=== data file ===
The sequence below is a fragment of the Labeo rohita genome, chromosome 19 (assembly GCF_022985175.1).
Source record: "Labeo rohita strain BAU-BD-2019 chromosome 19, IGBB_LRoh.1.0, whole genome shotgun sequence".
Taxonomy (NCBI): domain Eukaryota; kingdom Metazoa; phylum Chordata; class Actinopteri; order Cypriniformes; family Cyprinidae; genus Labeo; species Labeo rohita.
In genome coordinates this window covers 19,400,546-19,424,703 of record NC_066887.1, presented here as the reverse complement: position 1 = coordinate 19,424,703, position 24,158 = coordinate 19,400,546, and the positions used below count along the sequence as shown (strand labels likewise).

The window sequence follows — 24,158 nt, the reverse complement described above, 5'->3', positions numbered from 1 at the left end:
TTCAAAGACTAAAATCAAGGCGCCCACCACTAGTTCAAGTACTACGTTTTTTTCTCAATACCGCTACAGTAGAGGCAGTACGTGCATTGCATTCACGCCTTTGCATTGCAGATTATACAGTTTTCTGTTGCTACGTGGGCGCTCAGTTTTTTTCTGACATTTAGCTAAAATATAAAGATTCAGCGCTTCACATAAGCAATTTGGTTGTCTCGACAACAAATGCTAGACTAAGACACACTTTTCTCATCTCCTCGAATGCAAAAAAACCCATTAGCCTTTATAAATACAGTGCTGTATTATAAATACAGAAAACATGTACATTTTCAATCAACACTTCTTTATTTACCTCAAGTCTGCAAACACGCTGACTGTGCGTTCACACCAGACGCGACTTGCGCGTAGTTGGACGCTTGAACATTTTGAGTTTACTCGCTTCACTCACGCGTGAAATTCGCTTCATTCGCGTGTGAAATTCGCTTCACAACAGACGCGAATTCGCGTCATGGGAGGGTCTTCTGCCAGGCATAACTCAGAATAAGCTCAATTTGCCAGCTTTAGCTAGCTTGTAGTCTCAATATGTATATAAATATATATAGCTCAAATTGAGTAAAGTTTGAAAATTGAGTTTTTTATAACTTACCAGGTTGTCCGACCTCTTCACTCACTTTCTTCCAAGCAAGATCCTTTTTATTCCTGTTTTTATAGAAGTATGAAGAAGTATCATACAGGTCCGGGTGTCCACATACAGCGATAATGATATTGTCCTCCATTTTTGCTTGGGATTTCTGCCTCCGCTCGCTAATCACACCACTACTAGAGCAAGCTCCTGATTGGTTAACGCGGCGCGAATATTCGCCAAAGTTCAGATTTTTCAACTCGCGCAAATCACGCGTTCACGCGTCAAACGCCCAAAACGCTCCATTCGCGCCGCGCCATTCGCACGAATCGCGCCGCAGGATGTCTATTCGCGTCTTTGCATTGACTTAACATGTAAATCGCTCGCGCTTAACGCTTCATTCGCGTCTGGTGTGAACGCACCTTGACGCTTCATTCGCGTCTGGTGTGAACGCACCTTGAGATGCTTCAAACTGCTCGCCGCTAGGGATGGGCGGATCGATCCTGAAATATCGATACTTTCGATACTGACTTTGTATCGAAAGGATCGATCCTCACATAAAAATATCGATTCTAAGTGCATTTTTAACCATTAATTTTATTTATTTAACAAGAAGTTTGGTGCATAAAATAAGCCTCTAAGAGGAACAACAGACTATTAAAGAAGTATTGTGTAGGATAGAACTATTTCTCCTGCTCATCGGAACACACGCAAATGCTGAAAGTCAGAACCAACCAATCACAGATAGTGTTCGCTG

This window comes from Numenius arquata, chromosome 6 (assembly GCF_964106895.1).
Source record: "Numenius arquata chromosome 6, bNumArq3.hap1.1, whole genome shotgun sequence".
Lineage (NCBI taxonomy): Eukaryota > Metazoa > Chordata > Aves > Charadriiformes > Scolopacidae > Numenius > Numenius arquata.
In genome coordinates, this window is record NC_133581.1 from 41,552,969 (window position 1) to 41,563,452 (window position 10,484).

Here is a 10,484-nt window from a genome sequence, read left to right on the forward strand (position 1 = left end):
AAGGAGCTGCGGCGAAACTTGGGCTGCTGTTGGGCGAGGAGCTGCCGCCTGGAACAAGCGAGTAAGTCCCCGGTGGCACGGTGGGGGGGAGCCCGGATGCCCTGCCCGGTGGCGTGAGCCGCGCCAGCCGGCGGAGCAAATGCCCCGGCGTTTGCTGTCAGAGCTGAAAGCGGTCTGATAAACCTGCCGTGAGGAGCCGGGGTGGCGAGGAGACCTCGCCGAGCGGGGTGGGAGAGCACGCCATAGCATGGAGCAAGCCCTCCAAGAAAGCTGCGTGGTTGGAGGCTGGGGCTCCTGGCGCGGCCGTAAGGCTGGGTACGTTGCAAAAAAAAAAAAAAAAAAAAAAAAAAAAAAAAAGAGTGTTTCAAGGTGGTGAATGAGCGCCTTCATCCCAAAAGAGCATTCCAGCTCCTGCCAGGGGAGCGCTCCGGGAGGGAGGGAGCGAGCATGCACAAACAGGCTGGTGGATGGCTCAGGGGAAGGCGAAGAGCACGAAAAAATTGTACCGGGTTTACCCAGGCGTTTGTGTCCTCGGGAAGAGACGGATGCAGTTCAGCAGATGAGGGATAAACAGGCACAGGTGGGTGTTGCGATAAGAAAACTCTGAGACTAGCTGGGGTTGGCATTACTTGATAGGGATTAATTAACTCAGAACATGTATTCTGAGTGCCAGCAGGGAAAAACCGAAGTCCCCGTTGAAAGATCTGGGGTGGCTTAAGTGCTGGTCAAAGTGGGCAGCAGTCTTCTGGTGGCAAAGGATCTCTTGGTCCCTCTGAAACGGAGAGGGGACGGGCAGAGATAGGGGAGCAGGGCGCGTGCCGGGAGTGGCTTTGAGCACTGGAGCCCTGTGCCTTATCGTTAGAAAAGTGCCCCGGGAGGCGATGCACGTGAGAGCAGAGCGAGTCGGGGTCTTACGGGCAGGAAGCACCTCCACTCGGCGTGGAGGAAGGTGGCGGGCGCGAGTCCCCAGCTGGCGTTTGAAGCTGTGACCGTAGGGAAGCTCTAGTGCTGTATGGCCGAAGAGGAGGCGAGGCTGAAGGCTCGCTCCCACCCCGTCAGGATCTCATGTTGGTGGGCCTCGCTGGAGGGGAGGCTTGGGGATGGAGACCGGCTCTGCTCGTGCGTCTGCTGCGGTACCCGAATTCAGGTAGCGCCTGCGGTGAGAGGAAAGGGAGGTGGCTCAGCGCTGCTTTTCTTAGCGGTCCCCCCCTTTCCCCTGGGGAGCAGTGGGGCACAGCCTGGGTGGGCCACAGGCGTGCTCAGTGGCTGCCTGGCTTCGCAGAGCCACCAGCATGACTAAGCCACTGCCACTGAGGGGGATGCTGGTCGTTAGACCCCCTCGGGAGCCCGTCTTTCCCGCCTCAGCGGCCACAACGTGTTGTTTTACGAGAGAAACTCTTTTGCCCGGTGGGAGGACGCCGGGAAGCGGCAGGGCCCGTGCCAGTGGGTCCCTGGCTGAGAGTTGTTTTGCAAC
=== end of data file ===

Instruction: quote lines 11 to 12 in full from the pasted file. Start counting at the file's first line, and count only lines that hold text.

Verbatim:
Here is a 10,484-nt window from a genome sequence, read left to right on the forward strand (position 1 = left end):
AAGGAGCTGCGGCGAAACTTGGGCTGCTGTTGGGCGAGGAGCTGCCGCCTGGAACAAGCGAGTAAGTCCCCGGTGGCACGGTGGGGGGGAGCCCGGATGCCCTGCCCGGTGGCGTGAGCCGCGCCAGCCGGCGGAGCAAATGCCCCGGCGTTTGCTGTCAGAGCTGAAAGCGGTCTGATAAACCTGCCGTGAGGAGCCGGGGTGGCGAGGAGACCTCGCCGAGCGGGGTGGGAGAGCACGCCATAGCATGGAGCAAGCCCTCCAAGAAAGCTGCGTGGTTGGAGGCTGGGGCTCCTGGCGCGGCCGTAAGGCTGGGTACGTTGCAAAAAAAAAAAAAAAAAAAAAAAAAAAAAAAAAGAGTGTTTCAAGGTGGTGAATGAGCGCCTTCATCCCAAAAGAGCATTCCAGCTCCTGCCAGGGGAGCGCTCCGGGAGGGAGGGAGCGAGCATGCACAAACAGGCTGGTGGATGGCTCAGGGGAAGGCGAAGAGCACGAAAAAATTGTACCGGGTTTACCCAGGCGTTTGTGTCCTCGGGAAGAGACGGATGCAGTTCAGCAGATGAGGGATAAACAGGCACAGGTGGGTGTTGCGATAAGAAAACTCTGAGACTAGCTGGGGTTGGCATTACTTGATAGGGATTAATTAACTCAGAACATGTATTCTGAGTGCCAGCAGGGAAAAACCGAAGTCCCCGTTGAAAGATCTGGGGTGGCTTAAGTGCTGGTCAAAGTGGGCAGCAGTCTTCTGGTGGCAAAGGATCTCTTGGTCCCTCTGAAACGGAGAGGGGACGGGCAGAGATAGGGGAGCAGGGCGCGTGCCGGGAGTGGCTTTGAGCACTGGAGCCCTGTGCCTTATCGTTAGAAAAGTGCCCCGGGAGGCGATGCACGTGAGAGCAGAGCGAGTCGGGGTCTTACGGGCAGGAAGCACCTCCACTCGGCGTGGAGGAAGGTGGCGGGCGCGAGTCCCCAGCTGGCGTTTGAAGCTGTGACCGTAGGGAAGCTCTAGTGCTGTATGGCCGAAGAGGAGGCGAGGCTGAAGGCTCGCTCCCACCCCGTCAGGATCTCATGTTGGTGGGCCTCGCTGGAGGGGAGGCTTGGGGATGGAGACCGGCTCTGCTCGTGCGTCTGCTGCGGTACCCGAATTCAGGTAGCGCCTGCGGTGAGAGGAAAGGGAGGTGGCTCAGCGCTGCTTTTCTTAGCGGTCCCCCCCTTTCCCCTGGGGAGCAGTGGGGCACAGCCTGGGTGGGCCACAGGCGTGCTCAGTGGCTGCCTGGCTTCGCAGAGCCACCAGCATGACTAAGCCACTGCCACTGAGGGGGATGCTGGTCGTTAGACCCCCTCGGGAGCCCGTCTTTCCCGCCTCAGCGGCCACAACGTGTTGTTTTACGAGAGAAACTCTTTTGCCCGGTGGGAGGACGCCGGGAAGCGGCAGGGCCCGTGCCAGTGGGTCCCTGGCTGAGAGTTGTTTTGCAAC